The curtain rises on a scene of devastation reminiscent of the shattered ruins of Stalingrad.
Smoke hangs heavy in the air. A high wire cage, topped with razor-sharp barbed wire, holds five men – IRA prisoners – asleep in a small makeshift hut in the shadow of floodlights and spy towers.
In the aftermath of the burning of Long Kesh, the five – Lucas, Dee, Dutch, Colin and Barry – have been thrust together by circumstance.
With just the clothes on their backs and tampered food hurled into their cage by British soldiers for sustenance, they fight to survive; battle hunger; paranoia; the cold; each other.
The audience are seated in just one row. Forty-eight seats around the cage.
They are close enough to reach out and touch the men behind the wire; close enough to hear their thundering heartbeats as they brace themselves for another beating at the hands of their captors; close enough to see the tears in the eyes of one volunteer accused of informing; close enough to inhale their cigarette smoke as they share tales of teenage years and drunken conquests around the fire at night.
Over The Wire effortlessly drags the audience into this warped world, over the compound littered with corrugated iron and smashed beams and right to the heart of the action – holding our breath as Lucas attacks his fellow prisoners, accusing them of plotting against him; eavesdropping in conversations between the IRA OC and his second in command.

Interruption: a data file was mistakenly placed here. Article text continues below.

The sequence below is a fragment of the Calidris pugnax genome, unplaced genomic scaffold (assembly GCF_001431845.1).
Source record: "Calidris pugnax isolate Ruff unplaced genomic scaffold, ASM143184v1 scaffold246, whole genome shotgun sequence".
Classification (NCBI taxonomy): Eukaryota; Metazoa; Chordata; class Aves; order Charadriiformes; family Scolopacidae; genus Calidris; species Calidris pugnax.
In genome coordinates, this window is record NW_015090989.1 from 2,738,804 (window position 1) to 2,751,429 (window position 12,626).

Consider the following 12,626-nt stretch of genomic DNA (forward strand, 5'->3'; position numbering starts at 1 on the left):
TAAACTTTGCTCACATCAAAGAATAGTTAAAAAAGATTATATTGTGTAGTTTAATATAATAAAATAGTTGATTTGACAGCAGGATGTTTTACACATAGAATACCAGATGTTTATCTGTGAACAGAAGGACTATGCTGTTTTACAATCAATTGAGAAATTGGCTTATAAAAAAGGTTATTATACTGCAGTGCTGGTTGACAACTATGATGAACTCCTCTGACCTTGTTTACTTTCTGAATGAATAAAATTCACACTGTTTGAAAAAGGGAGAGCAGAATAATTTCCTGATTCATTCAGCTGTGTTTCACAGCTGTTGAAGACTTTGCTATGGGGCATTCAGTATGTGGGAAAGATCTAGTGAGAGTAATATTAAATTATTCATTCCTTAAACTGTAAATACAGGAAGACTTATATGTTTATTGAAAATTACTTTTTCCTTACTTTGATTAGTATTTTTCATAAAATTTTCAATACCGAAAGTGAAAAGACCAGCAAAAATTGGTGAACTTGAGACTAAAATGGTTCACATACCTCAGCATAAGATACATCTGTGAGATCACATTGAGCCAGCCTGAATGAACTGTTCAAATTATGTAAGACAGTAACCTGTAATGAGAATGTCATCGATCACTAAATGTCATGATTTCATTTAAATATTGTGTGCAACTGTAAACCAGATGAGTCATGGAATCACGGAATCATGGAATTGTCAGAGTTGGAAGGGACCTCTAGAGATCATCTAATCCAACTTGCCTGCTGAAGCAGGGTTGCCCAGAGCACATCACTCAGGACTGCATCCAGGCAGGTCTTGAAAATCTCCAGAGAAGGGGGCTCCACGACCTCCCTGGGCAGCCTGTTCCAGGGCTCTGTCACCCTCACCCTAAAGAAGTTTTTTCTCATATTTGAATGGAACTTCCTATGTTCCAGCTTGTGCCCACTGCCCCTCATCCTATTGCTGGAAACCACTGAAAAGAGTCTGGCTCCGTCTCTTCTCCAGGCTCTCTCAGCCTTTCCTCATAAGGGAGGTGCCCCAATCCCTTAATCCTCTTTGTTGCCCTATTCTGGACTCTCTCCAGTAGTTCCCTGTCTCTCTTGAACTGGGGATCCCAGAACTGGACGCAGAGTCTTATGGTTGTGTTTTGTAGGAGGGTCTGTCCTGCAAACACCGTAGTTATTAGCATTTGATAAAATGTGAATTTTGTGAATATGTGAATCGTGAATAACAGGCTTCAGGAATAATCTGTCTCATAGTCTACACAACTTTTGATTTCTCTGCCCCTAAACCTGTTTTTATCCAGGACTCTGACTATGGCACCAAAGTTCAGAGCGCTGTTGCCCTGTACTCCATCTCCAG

Between scenes the theatre is cloaked in darkness and the sound of an army helicopter assaults the eardrums of the audience.
There are scenes that are certainly uncomfortable, scenes that reached out, grabbed the audience and shook them off their seats.
With the blinding strobe light, the wailing sirens, the choking smoke, the shouts of defiance, it was difficult not to become emerged in the life of these men.
Every one of the audience became the sixth prisoner, standing shoulder to shoulder with the men as the Army came thundering in, batons raised for dishing out brutal punishment.
And every one of the audience left the theatre haunted by the ghost of what they had experienced. Such was the calibre of the acting, writing, directing and production.
Written by the multi-award winning Seamus Keenan, and directed by Bafta award winning film and television director Kenny Glenaan, ‘Over The Wire’ is a must see for anyone interested in modern Irish history.
Over the Wire continues its run at the Playhouse tonight and tomorrow night.
Tickets are £12 and £10 are available from the Playhouse Box Office on 02871 268027 or online at www.derryplayhouse.co.uk.